Traditionally a company’s top management has the developed external relationships, carrying out a role of cosmopolitans within the organization.  At the lower levels of Russian companies insignificant attention has been paid to the availability of developed external relationships. However, as shows experience of functioning of the modern foreign companies, external relationships of middle-level management. In addition, communication relationships of employees and lower-level management can influence flexibility and innovation of the overall organization. As a result, this paper makes a hypothesis of increasing interaction with an external environment by peripheral employees of a communication network when the external environment’s turbulence strengthens. The increasing number of communications resulting from an eclectic mix of individuals is determined by their distinctions in the professional and social sphere will result in the organization acquiring diverse information. At the same time weak external employee relations of employees on the periphery of a communication network can significantly exceed the information generated from strong external management relationships and play a significant role in situations  of the high level of turbulence when reaction to changes must be instantaneous.

Hypothesis 6. At high levels of turbulence the number of the actors of a core have stronger external relationships on average significantly above, than at their usual levels.

A company’s top management is an integral part of a core of a communication network, in many respects a lateral i.e. assumes close communication with colleagues and partners (Mintzberg, 2011). Therefore the assessment of core employee communication of a communication network with the generalized external target audiences shall be at rather high level in case of any strong turbulence with the external environment.

The made hypotheses are checked on twelve firms. The basic statistical data characterizing an organization’s employee communication interaction concerning organizational changes are provided in tab. 1.

Table 1. Statistical data on the firms

Characteristic of external environment / communication network

№ firm*

1

2

3

4

5

6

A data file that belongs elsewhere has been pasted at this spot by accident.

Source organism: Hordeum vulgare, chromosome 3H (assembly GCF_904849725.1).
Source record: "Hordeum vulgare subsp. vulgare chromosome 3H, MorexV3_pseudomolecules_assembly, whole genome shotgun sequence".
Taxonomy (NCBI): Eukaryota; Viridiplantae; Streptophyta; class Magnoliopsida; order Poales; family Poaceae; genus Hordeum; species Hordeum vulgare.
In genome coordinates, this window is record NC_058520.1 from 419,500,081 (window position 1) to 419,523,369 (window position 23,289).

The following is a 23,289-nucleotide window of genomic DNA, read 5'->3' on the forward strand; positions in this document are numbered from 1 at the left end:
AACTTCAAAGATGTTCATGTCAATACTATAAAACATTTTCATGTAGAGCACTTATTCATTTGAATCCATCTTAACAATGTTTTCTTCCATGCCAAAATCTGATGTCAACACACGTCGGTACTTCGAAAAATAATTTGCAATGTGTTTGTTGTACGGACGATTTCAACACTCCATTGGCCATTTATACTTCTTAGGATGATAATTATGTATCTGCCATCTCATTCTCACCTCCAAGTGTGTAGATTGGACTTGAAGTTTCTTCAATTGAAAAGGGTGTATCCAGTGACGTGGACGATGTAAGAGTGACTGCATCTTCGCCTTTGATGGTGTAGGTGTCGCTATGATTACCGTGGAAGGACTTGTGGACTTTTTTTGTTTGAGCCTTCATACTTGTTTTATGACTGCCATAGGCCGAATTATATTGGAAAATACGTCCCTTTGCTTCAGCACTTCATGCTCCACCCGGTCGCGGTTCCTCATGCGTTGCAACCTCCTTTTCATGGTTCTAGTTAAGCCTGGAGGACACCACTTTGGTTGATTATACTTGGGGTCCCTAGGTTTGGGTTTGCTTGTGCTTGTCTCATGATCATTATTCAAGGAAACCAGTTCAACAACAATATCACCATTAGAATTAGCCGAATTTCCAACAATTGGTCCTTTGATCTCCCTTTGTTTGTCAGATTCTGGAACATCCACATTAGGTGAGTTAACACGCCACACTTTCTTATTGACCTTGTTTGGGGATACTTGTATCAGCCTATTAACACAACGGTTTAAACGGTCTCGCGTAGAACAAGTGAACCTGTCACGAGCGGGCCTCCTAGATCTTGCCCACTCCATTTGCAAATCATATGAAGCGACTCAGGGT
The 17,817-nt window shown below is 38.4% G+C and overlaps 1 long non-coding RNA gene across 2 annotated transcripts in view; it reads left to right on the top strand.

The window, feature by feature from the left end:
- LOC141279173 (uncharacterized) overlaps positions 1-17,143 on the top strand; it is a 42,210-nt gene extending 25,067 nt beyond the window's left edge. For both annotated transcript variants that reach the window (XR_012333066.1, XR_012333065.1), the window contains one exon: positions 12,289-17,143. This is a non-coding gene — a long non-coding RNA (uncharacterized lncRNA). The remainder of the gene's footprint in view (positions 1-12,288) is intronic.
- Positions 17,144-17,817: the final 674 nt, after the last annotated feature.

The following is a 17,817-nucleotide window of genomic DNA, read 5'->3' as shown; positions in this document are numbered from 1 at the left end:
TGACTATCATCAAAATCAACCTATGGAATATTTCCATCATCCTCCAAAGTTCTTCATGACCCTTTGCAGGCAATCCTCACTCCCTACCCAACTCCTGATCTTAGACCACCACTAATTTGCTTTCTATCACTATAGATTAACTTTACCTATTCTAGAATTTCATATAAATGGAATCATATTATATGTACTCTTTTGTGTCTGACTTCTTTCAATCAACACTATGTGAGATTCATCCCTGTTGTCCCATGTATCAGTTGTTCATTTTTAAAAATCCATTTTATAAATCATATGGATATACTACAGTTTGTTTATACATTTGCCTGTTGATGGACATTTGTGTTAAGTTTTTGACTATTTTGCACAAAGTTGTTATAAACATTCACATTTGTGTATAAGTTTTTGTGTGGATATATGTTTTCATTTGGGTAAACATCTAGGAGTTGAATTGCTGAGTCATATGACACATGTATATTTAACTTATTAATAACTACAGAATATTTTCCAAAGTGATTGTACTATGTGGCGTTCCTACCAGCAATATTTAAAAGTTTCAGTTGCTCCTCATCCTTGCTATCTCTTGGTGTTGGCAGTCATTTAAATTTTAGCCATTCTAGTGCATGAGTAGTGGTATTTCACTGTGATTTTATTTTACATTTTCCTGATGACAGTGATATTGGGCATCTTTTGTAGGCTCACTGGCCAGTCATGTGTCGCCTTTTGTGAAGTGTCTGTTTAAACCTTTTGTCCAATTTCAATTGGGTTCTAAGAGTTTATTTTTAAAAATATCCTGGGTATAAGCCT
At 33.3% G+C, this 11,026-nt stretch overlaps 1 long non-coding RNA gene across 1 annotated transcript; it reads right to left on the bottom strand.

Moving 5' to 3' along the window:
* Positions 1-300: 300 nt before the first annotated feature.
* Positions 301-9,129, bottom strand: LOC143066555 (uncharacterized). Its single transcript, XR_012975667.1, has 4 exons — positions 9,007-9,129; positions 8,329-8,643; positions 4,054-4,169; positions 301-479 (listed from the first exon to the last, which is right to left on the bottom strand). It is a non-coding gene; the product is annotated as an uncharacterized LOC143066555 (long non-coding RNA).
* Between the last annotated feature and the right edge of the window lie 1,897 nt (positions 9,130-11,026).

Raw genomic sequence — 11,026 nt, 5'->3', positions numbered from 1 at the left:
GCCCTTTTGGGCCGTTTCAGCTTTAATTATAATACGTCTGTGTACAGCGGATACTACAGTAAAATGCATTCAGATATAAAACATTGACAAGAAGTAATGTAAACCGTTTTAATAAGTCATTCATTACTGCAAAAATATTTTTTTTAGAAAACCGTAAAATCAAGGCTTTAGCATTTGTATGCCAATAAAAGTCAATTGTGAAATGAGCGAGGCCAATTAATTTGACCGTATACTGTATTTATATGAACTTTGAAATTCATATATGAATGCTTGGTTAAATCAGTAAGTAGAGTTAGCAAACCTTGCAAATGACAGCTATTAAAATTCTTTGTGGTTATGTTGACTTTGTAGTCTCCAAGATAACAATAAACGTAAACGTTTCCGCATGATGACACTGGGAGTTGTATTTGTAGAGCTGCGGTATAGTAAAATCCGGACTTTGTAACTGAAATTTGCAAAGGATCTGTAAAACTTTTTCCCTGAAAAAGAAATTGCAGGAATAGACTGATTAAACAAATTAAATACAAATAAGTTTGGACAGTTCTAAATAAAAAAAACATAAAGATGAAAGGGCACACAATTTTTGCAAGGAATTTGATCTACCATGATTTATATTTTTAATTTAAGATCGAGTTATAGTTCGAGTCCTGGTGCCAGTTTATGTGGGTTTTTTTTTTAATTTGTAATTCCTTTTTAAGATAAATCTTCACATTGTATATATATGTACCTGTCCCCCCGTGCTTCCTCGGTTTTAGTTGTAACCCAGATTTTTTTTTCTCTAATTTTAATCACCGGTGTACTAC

7

8

9

10

11

12

Turbulence, point

2

2,29

2,5

2,78

3

3

3,25

3,63

3,75

3,75

4

4

Percent of isolates in a network, hypothesis 1

44,4

19

6,52

18,18

0

0

0

0

0

0

0

0

Density of a network (point), hypothesis 2

0,09

0,11

0,28

0,44

0,51

0,53

0,56

0,67

0,7

0,7

0,7

1,2

Interaction density in a core (point), hypothesis 3

1

1

2,3

2

2,67

3

3

3

2,9

3,1

3,3

3,6

The degree of centralization
core (%), hypothesis 4

100

43,33

0

33,33

0

0

0

0

0

0

0

0

The percentage of peripheral individuals with external ties, hypothesis 5

11,11

17,2

27,9

28,57

35,29

37,5

57,14

57,14

57,14

61,53

62,22

88,23

The percentage of core individuals  with strong ties (%), hypothesis 6

0

28,57

33,33

50

66,67

33,33

66,67

75

60

75

80

80

* – The firms getting to a zone of high turbulence i.e. where the level of turbulence is more than 3.5 points are italicized

When checking hypotheses 1, 2 and 5 the statistical criteria of the significance of the correlation coefficient were considered. A check of a hypothesis of equality of averages for two indicators (Student criterion) was applied to hypotheses 3, 4 and 6. Statistical investigation confirms the paper’s hypotheses (table 2).

Table 2. The results of testing of statistical hypotheses

Hypothesis Criterion Statistics criterion Critical at α=0,05 Result of checking
1 The significance of the correlation, and r<0 3,914 2,228 The hypothesis is accepted
2 The significance of the correlation, and r> 0. 7,103 2,228 The hypothesis is accepted
3 Student 7,837 1,717 The hypothesis is accepted
4 Student 2,771 1,943 The hypothesis is accepted
5 The significance of the correlation, and r> 0. 9,198 2,228 The hypothesis is accepted
6 Student 3,545 1,812 The hypothesis is accepted

In addition, statistical investigation of the communication interaction not only reveals the interrelation of turbulence and network characteristics on a dichotomy “core – periphery”, but also creates a tool of expert evaluation of a development level in a communication network (table 3) that can be considered as the independent diagnostic tool, and as the constituting complex diagnostics of organizational communication.

Table 3. Characteristics of a core and periphery of a communication network

Turbulence

Repetitive Expanding Changing Discontinuous Supriseful

Intraorganizational communication: core

The core centralized; the low density of interaction in a core The core centralized; interaction density in a core average The core decentralized; interaction density in a core average The core decentralized; interaction density in a core high The core decentralized; interaction density in a core high

Intraorganizational communication: periphery